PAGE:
When Boca Juniors and River Plate kick off Sunday's Superclasico in Buenos Aires, Carlos Tevez will be keen to put one over on the Xeneize's most hated rivals.
The very fact that the veteran forward will be starting in the Bombonera, however, is a sign of the diminished status he holds since returning from that disastrous China trip at the start of 2018.
At 34, time is running out for a man who once counted himself among the world's elite strikers. This could well be the last time Boca fans see him lining up against River, as retirement beckons.
As strange as it may sound, the Superclasico is not Boca nor River's most important match of the week. The big test for the two rivals came on Wednesday, when both teams kicked off their Copa Libertadores quarter finals against Cruzeiro and Independiente respectively.
Boca boosted their hopes of making the last four with a 2-0 win over their Brazilian opponents, while Franco Armani stood in the way of Independiente to seal a goalless away draw for the Millonarios that keeps them on track for the semis. Tevez, however, played an entirely limited part in his team's success.
The striker was relegated to the bench, as he has been on several occasions since the season began in August. Former West Ham and Inter man Mauro Zarate, drafted in from Velez Sarsfield, is the new focal point of the Boca attack, and proved as much by opening the scoring at the Bombonera with a wonderful lofted finish.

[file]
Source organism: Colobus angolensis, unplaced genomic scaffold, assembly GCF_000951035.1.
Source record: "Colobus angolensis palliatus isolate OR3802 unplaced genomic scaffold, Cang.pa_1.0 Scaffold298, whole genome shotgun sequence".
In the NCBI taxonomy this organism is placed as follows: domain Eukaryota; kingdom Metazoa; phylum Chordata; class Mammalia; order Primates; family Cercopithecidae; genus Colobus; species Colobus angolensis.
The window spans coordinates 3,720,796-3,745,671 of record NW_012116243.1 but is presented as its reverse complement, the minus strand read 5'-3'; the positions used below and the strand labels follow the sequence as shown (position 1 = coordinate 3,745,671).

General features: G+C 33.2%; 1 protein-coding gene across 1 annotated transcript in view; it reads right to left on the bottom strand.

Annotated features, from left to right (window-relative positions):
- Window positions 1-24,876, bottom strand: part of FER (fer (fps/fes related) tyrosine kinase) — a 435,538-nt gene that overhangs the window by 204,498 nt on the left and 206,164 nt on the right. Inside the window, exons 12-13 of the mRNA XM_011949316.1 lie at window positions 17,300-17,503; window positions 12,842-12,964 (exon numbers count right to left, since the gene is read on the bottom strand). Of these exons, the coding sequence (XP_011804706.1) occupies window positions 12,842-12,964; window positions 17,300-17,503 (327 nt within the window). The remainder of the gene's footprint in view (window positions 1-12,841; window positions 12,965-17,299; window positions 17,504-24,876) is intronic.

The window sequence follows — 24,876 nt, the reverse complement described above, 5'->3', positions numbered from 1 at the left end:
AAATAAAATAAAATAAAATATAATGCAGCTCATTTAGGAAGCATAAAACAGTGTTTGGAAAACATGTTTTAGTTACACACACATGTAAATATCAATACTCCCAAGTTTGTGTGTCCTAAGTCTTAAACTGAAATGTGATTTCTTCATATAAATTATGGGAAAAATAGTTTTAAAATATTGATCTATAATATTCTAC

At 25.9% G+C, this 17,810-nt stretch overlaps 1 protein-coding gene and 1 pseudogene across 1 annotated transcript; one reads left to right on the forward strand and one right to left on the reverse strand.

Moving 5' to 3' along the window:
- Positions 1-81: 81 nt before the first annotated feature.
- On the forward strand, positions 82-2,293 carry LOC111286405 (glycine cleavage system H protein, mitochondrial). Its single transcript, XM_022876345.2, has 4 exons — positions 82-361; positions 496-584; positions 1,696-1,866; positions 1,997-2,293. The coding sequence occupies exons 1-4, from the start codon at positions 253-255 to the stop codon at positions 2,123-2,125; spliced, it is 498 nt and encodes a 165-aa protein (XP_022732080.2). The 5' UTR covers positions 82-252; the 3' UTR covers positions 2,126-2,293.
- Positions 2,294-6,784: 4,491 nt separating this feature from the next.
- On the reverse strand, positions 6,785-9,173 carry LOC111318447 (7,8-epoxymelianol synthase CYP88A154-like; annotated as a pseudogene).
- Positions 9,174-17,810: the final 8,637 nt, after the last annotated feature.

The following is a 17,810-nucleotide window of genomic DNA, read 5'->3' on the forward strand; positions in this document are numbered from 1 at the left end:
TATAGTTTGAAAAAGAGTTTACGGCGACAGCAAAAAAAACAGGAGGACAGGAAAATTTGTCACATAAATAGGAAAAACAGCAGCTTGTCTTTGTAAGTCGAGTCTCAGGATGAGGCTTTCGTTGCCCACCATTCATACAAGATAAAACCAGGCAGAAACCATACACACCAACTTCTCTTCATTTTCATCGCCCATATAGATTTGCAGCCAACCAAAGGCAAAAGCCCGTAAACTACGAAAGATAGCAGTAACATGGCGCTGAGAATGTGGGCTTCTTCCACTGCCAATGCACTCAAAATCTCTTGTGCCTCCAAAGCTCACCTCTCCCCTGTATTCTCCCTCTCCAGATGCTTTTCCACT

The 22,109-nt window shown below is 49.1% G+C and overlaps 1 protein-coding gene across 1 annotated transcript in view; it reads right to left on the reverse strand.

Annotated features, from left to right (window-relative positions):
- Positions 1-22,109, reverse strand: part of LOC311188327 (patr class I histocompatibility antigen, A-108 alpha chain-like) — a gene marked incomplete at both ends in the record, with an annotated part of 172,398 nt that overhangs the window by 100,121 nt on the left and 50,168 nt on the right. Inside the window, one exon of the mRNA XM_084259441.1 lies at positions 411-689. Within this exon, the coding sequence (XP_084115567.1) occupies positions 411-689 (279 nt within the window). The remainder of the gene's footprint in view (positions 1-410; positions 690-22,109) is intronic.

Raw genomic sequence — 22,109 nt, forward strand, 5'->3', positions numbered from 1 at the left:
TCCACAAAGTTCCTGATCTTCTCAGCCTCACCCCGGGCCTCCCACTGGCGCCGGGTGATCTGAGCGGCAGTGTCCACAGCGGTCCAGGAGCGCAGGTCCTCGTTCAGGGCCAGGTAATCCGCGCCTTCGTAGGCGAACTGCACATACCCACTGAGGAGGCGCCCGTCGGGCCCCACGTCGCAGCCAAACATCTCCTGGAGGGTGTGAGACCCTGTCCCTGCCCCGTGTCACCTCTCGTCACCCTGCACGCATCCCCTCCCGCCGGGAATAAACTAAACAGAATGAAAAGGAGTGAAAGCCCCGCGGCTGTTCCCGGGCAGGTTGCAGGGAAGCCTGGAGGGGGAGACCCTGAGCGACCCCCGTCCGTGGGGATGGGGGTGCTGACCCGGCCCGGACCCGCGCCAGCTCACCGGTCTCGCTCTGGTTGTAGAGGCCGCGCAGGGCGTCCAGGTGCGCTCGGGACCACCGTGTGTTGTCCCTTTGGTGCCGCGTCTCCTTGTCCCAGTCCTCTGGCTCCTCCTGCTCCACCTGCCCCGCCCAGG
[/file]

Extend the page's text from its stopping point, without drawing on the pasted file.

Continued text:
Tevez, meanwhile, kept the recovering Fernando Gago company on the sidelines, seeing action as late as 76 minutes in when he replaced Dario Benedetto. There has been no characteristic fall-out between the ex-Juventus, Manchester United and City man and his superiors, no petulant reactions that have led to his fall from grace – merely a recognition that his form no longer merits a starting spot when it most counts.
Ever since he made a second Boca comeback after taking Shanghai Shenhua for one of the most expensive rides in football history, his numbers have been aggressively mediocre.
He has managed a paltry seven goals and three assists in 24 outings since the start of the year, far below his prolific peak. In many ways he has never recovered from that Chinese adventure and a year out of action and, while he still got his hands on the Superliga with Boca in 2018, he knows time is running out.
“I will support and contribute from wherever I can,” he signalled to reporters at the start of the season.
“It is clear that right now I am not a priority for the coach but I love Boca and I want the best for the team.”
Sunday, then, could be his final match against an opponent he has relished facing in so many memorable clashes over the years. The need for rotation after the Libertadores clash paradoxically means Tevez is likely to feature from the start, and there is nothing he would enjoy more than another goal to down River and earn him the acclaim of the vociferous Bombonera.
After that clash, however, and unless they are drawn together in a cup match, Boca and River will not meet again until the end of 2019 at the earliest, perhaps too long for Tevez to wait. He has been a wonderful servant for the Xeneize and despite the disappointment of the last two years, he deserves a last hurrah.